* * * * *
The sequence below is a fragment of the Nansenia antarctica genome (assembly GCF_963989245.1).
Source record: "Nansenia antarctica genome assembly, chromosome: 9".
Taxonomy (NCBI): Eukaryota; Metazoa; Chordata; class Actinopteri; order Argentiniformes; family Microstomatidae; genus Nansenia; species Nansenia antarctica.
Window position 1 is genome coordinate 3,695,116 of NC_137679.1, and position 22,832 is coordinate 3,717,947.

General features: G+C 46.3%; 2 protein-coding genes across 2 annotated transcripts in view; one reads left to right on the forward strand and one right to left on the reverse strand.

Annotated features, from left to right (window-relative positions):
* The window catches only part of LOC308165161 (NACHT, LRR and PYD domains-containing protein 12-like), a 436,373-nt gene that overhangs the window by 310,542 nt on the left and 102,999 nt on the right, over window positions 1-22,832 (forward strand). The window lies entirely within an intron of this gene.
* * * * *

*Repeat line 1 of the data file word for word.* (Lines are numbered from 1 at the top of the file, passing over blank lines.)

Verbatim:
The sequence below is a fragment of the Nansenia antarctica genome (assembly GCF_963989245.1).